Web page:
2 min read
Everyone in the digital health space wants to be HIPAA compliant and avoid HIPAA violations. Health software developers spend substantial time and energy making sure their vendors are compliant, and ensuring their own systems are compliant as well. But once compliant software or systems are installed in clinical settings, a new challenge arises: operating software and systems in ways that don't create HIPAA violations.
It’s a fact. Even systems that meet every compliance requirement can be used in ways that create HIPAA violations. We’re going to take a look at three of the most common mistakes people make while using technology that can lead to violations – and how to avoid them.
1. Sharing Login Credentials
Unfortunately, this is one of the most common ways to cause a violation. HIPAA Regulations [ §164.312 (a)(1) ] require the use of "Unique User Identification" for all systems that contain or use PHI ( Protected Health Information ) that's regulated by HIPAA. In busy clinical settings, it's tempting to share passwords with other employees to save time while providing rapid patient care. However, HIPAA strictly forbids this as it makes tracking down problems and errors nearly impossible. HIPAA's enforcers are more than happy to penalize medical entities who share logins as well as vendors whose systems don't enforce unique user ID's. Think of it this way: you wouldn't make copies of your house key for every neighbor on your block. Likewise, don’t share login credentials with your co-workers either.
2. Sending Data to the Wrong Recipient
With so much going on in a typical clinical setting, sending data or records to the wrong party can happen in a heartbeat. Entering a fax number incorrectly or mistyping an email address can quickly create data breaches that expose sensitive patient data, damage reputations, and lead to expensive HIPAA violations. Best practices to avoid creating such violations are:
- Verify phone numbers and email addresses against approved, carefully vetted lists;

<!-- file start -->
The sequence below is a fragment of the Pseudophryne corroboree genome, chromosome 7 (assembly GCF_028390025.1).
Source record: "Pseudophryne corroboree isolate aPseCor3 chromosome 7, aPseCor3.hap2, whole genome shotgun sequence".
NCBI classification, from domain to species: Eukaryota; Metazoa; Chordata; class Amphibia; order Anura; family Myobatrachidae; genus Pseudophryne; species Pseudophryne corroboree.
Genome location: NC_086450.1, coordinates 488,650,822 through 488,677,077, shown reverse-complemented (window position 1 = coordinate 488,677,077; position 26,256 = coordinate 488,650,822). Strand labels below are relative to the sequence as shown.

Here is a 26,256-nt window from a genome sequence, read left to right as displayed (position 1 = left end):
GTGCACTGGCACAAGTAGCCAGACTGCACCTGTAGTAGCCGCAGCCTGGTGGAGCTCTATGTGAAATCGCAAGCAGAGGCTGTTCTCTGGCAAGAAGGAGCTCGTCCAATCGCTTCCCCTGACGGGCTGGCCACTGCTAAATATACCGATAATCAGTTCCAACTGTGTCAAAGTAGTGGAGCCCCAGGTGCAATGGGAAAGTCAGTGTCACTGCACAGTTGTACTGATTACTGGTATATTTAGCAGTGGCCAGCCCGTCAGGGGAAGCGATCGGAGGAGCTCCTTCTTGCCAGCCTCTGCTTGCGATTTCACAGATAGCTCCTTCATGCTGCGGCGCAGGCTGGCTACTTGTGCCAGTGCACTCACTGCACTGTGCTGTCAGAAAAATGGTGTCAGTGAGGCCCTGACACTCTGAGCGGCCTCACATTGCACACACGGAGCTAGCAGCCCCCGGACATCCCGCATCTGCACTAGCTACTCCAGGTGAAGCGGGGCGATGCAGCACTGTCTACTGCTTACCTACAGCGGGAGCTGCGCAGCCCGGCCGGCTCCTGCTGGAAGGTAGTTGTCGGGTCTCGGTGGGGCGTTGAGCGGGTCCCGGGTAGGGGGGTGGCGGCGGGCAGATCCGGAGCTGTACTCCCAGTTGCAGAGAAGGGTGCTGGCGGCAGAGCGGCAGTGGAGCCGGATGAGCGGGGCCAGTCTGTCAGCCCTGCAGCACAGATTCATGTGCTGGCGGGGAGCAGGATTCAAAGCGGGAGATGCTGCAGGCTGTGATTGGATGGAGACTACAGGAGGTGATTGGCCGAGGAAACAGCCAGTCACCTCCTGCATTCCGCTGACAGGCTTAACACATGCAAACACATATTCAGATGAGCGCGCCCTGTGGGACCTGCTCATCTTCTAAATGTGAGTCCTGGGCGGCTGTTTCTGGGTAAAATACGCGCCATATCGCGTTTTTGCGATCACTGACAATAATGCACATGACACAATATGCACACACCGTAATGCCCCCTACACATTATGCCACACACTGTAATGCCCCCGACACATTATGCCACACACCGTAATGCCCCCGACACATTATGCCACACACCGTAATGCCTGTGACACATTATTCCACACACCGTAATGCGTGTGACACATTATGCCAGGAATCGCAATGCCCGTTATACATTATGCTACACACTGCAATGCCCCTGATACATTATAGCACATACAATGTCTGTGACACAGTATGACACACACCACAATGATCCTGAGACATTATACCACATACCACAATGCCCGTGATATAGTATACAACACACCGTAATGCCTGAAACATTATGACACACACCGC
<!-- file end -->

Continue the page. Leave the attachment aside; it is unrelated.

- Double-check phone/fax numbers and email addresses every time before sending PHI; and
- Verify receipt of sensitive data with the recipient(s) after every transmission.
3. Displaying PHI to Unauthorized Persons
Let's say you’re traveling. Your laptop is configured correctly, you're using a secure VPN for your connection, your email provider is HIPAA compliant, and data you're sending and receiving is fully encrypted. Every required HIPAA compliance element is in place. So what could go wrong? Plenty! If you're in your airplane seat or the airport, catching up on patient-related work, and you inadvertently allow a person near or next to you to see PHI on your laptop screen, you've just created a potential HIPAA violation. If the bystander reports the incident or files a complaint, you may have created an actual HIPAA violation – complete with an OCR investigation and monetary penalties. This is an easy to avoid mistake that's all too common. Be careful and watch out for shoulder surfers! The same concept applies to computer screens in your office. If a visitor to your office can easily see PHI on workstations while walking around, that's a potential HIPAA violation. And the more sensitive the data, the more serious the violation. The solution? Turn office monitors or desks so visitors can't easily see what's on your screens. Or use add-on screen filters that allow viewing only from a narrow angle, directly in front of screens.
To avoid HIPAA violations, it's not enough to just have HIPAA compliant systems, software and vendors. Digital health technologies must also operate in a compliant manner as well. Thorough employee training certainly helps, but common sense and a watchful eye are the best safeguards against these sorts of problems. Make sure you implement the appropriate safety measures to protect those who entrust you with their PHI.
This post was written in collaboration with MedStack . Based in Toronto, Canada, MedStack, Inc. focuses on empowering broader innovation in health care by removing barriers to digital product development. MedStack’s platform provides built-in operations to streamline technical security, privacy legislation and data integration in health care. MedStack’s powers over 30 healthcare companies across North America with its one-of-a-kind cloud offering.
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